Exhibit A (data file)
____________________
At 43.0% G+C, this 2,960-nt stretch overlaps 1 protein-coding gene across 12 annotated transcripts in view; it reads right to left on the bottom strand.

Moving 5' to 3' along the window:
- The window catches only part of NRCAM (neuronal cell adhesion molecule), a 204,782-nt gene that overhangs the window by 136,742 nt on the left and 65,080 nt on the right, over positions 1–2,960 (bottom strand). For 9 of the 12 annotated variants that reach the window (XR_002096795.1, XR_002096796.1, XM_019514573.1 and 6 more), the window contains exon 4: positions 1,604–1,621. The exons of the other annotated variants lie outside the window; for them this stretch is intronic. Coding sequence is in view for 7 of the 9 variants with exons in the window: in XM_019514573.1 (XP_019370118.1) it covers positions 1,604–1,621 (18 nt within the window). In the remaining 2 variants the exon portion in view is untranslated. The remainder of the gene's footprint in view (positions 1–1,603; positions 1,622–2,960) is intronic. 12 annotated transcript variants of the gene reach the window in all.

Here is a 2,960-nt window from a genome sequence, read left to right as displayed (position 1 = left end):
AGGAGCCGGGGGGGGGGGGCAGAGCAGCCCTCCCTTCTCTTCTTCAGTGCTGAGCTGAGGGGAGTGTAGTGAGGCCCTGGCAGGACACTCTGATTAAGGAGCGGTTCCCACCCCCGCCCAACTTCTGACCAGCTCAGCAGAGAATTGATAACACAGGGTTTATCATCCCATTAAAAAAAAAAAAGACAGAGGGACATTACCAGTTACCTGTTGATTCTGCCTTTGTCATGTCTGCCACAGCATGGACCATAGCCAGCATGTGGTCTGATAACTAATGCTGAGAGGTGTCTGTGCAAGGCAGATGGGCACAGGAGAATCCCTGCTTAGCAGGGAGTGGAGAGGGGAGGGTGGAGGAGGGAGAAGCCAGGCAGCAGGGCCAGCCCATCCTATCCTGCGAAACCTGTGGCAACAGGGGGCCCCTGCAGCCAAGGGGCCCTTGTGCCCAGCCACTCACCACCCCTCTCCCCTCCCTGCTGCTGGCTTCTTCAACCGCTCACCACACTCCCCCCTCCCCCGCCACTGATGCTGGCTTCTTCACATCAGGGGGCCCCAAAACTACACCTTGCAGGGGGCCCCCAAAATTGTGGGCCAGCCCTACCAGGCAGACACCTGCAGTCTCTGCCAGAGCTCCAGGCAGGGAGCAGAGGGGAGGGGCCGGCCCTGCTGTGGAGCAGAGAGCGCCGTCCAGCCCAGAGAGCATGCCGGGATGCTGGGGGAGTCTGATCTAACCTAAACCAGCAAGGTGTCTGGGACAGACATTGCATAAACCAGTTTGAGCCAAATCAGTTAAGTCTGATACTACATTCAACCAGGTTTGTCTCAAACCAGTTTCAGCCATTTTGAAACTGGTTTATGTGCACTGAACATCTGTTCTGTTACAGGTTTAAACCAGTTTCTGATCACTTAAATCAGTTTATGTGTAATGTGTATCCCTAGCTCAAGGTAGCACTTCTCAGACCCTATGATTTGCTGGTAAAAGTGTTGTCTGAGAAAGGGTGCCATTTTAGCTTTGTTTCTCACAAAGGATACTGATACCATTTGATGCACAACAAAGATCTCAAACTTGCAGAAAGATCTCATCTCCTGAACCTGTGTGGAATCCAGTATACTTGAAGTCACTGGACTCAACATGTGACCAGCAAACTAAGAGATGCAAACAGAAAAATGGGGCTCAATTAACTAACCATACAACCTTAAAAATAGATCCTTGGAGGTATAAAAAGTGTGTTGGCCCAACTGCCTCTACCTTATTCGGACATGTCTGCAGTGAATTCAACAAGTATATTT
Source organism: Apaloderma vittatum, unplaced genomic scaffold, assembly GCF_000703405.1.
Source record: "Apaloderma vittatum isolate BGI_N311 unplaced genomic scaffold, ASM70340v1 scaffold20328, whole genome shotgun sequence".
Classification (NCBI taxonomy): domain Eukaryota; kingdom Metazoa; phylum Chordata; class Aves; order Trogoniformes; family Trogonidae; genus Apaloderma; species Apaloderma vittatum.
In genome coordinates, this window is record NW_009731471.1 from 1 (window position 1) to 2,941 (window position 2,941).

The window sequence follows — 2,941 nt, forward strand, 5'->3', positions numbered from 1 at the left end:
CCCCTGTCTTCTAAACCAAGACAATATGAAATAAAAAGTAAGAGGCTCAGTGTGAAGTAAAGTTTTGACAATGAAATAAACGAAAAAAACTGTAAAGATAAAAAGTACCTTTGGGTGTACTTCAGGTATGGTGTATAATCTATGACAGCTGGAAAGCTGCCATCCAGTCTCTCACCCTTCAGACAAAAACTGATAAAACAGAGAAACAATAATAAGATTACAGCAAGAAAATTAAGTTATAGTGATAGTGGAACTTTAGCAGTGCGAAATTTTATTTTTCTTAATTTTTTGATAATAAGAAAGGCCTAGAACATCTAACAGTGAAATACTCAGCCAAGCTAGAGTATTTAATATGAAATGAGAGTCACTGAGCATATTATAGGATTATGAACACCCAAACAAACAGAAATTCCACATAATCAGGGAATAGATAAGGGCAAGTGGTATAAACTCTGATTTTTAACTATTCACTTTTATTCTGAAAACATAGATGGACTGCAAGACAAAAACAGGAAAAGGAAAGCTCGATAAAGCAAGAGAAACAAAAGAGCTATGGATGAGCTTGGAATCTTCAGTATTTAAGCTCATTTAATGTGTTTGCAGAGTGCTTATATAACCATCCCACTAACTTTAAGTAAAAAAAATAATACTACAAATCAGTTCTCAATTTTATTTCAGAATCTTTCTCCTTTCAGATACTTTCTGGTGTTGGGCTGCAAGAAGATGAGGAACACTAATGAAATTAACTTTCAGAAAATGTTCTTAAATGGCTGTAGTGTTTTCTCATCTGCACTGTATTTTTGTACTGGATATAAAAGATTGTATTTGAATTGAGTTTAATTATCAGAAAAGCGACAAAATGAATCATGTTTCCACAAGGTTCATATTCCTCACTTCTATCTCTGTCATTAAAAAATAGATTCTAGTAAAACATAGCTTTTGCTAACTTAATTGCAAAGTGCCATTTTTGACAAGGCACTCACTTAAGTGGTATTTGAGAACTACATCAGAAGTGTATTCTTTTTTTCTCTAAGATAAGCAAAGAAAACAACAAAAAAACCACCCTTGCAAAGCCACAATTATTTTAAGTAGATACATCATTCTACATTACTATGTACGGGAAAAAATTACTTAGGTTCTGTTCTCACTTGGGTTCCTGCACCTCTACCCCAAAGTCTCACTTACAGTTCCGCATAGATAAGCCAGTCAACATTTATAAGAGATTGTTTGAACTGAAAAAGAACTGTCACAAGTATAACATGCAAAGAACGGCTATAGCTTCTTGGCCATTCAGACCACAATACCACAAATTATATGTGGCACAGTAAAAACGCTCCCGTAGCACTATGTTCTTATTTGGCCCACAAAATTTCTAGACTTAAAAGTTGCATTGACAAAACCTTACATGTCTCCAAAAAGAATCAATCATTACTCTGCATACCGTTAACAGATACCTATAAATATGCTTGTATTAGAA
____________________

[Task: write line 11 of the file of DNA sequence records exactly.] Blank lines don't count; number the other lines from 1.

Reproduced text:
CCCCTGTCTTCTAAACCAAGACAATATGAAATAAAAAGTAAGAGGCTCAGTGTGAAGTAAAGTTTTGACAATGAAATAAACGAAAAAAACTGTAAAGATAAAAAGTACCTTTGGGTGTACTTCAGGTATGGTGTATAATCTATGACAGCTGGAAAGCTGCCATCCAGTCTCTCACCCTTCAGACAAAAACTGATAAAACAGAGAAACAATAATAAGATTACAGCAAGAAAATTAAGTTATAGTGATAGTGGAACTTTAGCAGTGCGAAATTTTATTTTTCTTAATTTTTTGATAATAAGAAAGGCCTAGAACATCTAACAGTGAAATACTCAGCCAAGCTAGAGTATTTAATATGAAATGAGAGTCACTGAGCATATTATAGGATTATGAACACCCAAACAAACAGAAATTCCACATAATCAGGGAATAGATAAGGGCAAGTGGTATAAACTCTGATTTTTAACTATTCACTTTTATTCTGAAAACATAGATGGACTGCAAGACAAAAACAGGAAAAGGAAAGCTCGATAAAGCAAGAGAAACAAAAGAGCTATGGATGAGCTTGGAATCTTCAGTATTTAAGCTCATTTAATGTGTTTGCAGAGTGCTTATATAACCATCCCACTAACTTTAAGTAAAAAAAATAATACTACAAATCAGTTCTCAATTTTATTTCAGAATCTTTCTCCTTTCAGATACTTTCTGGTGTTGGGCTGCAAGAAGATGAGGAACACTAATGAAATTAACTTTCAGAAAATGTTCTTAAATGGCTGTAGTGTTTTCTCATCTGCACTGTATTTTTGTACTGGATATAAAAGATTGTATTTGAATTGAGTTTAATTATCAGAAAAGCGACAAAATGAATCATGTTTCCACAAGGTTCATATTCCTCACTTCTATCTCTGTCATTAAAAAATAGATTCTAGTAAAACATAGCTTTTGCTAACTTAATTGCAAAGTGCCATTTTTGACAAGGCACTCACTTAAGTGGTATTTGAGAACTACATCAGAAGTGTATTCTTTTTTTCTCTAAGATAAGCAAAGAAAACAACAAAAAAACCACCCTTGCAAAGCCACAATTATTTTAAGTAGATACATCATTCTACATTACTATGTACGGGAAAAAATTACTTAGGTTCTGTTCTCACTTGGGTTCCTGCACCTCTACCCCAAAGTCTCACTTACAGTTCCGCATAGATAAGCCAGTCAACATTTATAAGAGATTGTTTGAACTGAAAAAGAACTGTCACAAGTATAACATGCAAAGAACGGCTATAGCTTCTTGGCCATTCAGACCACAATACCACAAATTATATGTGGCACAGTAAAAACGCTCCCGTAGCACTATGTTCTTATTTGGCCCACAAAATTTCTAGACTTAAAAGTTGCATTGACAAAACCTTACATGTCTCCAAAAAGAATCAATCATTACTCTGCATACCGTTAACAGATACCTATAAATATGCTTGTATTAGAA